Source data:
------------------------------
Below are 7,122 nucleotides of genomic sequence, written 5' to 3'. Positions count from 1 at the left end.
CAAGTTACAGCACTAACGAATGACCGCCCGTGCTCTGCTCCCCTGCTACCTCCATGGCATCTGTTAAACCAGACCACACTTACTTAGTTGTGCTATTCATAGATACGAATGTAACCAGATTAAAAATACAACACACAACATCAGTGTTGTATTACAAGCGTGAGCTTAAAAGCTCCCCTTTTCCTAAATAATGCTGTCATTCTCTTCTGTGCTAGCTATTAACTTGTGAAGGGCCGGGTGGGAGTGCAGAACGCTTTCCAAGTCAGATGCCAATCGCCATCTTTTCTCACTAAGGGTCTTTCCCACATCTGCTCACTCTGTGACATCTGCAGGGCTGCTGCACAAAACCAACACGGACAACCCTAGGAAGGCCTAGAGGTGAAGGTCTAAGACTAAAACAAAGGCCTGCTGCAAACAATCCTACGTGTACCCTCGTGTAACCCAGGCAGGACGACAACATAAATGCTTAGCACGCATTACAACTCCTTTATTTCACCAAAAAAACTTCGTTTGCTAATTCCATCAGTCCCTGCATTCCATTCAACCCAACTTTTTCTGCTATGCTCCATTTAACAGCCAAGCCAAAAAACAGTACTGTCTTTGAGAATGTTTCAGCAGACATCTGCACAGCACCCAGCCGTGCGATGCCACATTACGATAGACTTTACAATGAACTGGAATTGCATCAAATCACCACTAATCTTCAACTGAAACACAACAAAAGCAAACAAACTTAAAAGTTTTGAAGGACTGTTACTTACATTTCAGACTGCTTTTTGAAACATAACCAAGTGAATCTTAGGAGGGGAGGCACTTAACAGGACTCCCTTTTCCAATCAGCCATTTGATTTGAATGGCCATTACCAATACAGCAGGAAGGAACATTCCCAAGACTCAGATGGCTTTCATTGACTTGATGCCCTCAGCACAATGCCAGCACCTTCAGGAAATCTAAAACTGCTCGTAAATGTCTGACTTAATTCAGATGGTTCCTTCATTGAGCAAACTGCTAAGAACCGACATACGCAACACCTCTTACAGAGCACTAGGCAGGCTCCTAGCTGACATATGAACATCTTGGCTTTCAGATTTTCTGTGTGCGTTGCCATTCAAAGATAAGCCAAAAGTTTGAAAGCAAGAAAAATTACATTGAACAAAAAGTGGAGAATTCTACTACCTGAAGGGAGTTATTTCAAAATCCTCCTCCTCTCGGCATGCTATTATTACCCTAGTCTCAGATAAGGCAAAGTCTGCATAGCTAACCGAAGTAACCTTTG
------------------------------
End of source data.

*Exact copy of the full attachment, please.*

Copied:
Below are 7,122 nucleotides of genomic sequence, written 5' to 3'. Positions count from 1 at the left end.
CAAGTTACAGCACTAACGAATGACCGCCCGTGCTCTGCTCCCCTGCTACCTCCATGGCATCTGTTAAACCAGACCACACTTACTTAGTTGTGCTATTCATAGATACGAATGTAACCAGATTAAAAATACAACACACAACATCAGTGTTGTATTACAAGCGTGAGCTTAAAAGCTCCCCTTTTCCTAAATAATGCTGTCATTCTCTTCTGTGCTAGCTATTAACTTGTGAAGGGCCGGGTGGGAGTGCAGAACGCTTTCCAAGTCAGATGCCAATCGCCATCTTTTCTCACTAAGGGTCTTTCCCACATCTGCTCACTCTGTGACATCTGCAGGGCTGCTGCACAAAACCAACACGGACAACCCTAGGAAGGCCTAGAGGTGAAGGTCTAAGACTAAAACAAAGGCCTGCTGCAAACAATCCTACGTGTACCCTCGTGTAACCCAGGCAGGACGACAACATAAATGCTTAGCACGCATTACAACTCCTTTATTTCACCAAAAAAACTTCGTTTGCTAATTCCATCAGTCCCTGCATTCCATTCAACCCAACTTTTTCTGCTATGCTCCATTTAACAGCCAAGCCAAAAAACAGTACTGTCTTTGAGAATGTTTCAGCAGACATCTGCACAGCACCCAGCCGTGCGATGCCACATTACGATAGACTTTACAATGAACTGGAATTGCATCAAATCACCACTAATCTTCAACTGAAACACAACAAAAGCAAACAAACTTAAAAGTTTTGAAGGACTGTTACTTACATTTCAGACTGCTTTTTGAAACATAACCAAGTGAATCTTAGGAGGGGAGGCACTTAACAGGACTCCCTTTTCCAATCAGCCATTTGATTTGAATGGCCATTACCAATACAGCAGGAAGGAACATTCCCAAGACTCAGATGGCTTTCATTGACTTGATGCCCTCAGCACAATGCCAGCACCTTCAGGAAATCTAAAACTGCTCGTAAATGTCTGACTTAATTCAGATGGTTCCTTCATTGAGCAAACTGCTAAGAACCGACATACGCAACACCTCTTACAGAGCACTAGGCAGGCTCCTAGCTGACATATGAACATCTTGGCTTTCAGATTTTCTGTGTGCGTTGCCATTCAAAGATAAGCCAAAAGTTTGAAAGCAAGAAAAATTACATTGAACAAAAAGTGGAGAATTCTACTACCTGAAGGGAGTTATTTCAAAATCCTCCTCCTCTCGGCATGCTATTATTACCCTAGTCTCAGATAAGGCAAAGTCTGCATAGCTAACCGAAGTAACCTTTG